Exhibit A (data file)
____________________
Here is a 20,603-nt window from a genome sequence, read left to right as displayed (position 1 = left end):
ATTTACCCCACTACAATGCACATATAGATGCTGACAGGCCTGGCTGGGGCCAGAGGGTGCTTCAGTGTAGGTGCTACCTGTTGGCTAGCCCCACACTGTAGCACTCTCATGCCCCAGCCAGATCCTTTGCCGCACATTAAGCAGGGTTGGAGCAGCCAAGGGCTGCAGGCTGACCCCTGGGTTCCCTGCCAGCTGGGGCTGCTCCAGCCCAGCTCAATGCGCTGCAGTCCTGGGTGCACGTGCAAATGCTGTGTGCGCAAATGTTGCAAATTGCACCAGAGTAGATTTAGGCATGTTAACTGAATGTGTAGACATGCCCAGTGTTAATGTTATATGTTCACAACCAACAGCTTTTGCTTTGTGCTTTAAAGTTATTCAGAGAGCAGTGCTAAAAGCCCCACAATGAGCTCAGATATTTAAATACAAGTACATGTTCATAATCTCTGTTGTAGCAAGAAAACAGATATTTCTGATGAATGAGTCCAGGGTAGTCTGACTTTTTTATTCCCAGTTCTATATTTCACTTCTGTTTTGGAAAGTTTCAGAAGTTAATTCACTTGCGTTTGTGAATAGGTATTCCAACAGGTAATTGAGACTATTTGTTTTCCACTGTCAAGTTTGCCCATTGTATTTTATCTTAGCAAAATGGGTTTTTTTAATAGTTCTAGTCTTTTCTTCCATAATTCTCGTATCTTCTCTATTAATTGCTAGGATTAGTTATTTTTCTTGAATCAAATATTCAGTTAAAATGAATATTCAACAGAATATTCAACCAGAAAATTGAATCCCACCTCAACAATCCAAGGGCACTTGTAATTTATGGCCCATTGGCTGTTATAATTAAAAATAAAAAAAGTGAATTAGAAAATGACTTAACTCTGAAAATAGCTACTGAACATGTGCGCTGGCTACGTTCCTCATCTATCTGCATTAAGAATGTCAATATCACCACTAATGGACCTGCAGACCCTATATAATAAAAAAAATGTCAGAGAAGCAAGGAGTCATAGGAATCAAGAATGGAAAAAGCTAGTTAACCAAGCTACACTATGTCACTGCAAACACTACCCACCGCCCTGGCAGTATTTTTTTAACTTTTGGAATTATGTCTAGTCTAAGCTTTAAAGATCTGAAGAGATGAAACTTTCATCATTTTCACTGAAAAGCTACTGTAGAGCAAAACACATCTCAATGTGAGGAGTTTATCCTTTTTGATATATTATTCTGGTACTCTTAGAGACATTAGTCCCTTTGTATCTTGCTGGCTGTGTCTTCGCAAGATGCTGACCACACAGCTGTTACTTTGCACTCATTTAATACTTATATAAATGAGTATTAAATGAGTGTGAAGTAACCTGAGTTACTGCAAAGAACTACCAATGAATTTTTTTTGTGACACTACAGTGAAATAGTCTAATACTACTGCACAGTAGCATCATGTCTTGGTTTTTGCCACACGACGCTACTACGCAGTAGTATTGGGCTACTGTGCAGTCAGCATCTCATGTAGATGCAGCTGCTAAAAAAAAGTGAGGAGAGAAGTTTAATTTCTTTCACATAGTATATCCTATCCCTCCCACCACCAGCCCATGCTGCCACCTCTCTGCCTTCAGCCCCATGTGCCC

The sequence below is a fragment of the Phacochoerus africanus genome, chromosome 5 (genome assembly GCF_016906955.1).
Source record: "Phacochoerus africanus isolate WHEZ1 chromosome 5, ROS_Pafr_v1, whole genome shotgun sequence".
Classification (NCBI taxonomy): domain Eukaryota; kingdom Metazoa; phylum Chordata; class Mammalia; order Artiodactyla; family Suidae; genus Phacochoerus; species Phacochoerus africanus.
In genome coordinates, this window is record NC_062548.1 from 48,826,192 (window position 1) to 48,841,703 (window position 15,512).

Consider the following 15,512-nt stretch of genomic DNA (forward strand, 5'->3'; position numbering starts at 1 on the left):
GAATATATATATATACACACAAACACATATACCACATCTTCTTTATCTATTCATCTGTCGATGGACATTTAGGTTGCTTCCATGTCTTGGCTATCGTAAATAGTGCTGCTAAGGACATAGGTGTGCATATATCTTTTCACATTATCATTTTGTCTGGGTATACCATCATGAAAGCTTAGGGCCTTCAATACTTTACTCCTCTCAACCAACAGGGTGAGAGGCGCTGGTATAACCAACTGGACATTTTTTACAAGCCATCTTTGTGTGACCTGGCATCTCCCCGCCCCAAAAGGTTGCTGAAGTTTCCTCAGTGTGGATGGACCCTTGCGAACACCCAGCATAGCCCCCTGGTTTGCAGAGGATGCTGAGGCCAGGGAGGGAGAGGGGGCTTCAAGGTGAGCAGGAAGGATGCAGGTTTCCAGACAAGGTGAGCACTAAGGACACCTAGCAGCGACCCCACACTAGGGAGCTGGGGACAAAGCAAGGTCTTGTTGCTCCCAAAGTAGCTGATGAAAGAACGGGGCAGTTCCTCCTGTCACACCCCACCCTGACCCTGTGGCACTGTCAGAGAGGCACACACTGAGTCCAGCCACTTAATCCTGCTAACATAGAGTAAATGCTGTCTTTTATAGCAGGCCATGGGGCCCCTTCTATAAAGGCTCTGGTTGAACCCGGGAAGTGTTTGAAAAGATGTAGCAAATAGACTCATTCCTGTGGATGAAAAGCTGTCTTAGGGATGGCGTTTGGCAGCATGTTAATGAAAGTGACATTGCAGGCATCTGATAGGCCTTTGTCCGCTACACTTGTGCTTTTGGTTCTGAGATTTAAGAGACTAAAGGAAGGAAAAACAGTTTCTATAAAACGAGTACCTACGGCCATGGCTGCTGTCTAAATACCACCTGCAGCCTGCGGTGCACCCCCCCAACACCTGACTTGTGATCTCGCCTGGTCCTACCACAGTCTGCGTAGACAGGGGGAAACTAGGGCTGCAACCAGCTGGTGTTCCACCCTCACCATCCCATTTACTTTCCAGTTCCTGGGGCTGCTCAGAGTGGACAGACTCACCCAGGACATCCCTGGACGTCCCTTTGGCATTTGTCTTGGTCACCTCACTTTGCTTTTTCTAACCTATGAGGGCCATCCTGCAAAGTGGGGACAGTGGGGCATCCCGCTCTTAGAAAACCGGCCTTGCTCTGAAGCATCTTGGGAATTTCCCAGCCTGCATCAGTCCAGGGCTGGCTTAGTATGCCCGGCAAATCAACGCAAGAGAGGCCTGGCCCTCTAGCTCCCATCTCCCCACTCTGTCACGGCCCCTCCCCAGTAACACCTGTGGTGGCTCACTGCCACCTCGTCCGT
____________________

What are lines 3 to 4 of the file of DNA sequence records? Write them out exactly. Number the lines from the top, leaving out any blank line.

The sequence below is a fragment of the Phacochoerus africanus genome, chromosome 5 (genome assembly GCF_016906955.1).
Source record: "Phacochoerus africanus isolate WHEZ1 chromosome 5, ROS_Pafr_v1, whole genome shotgun sequence".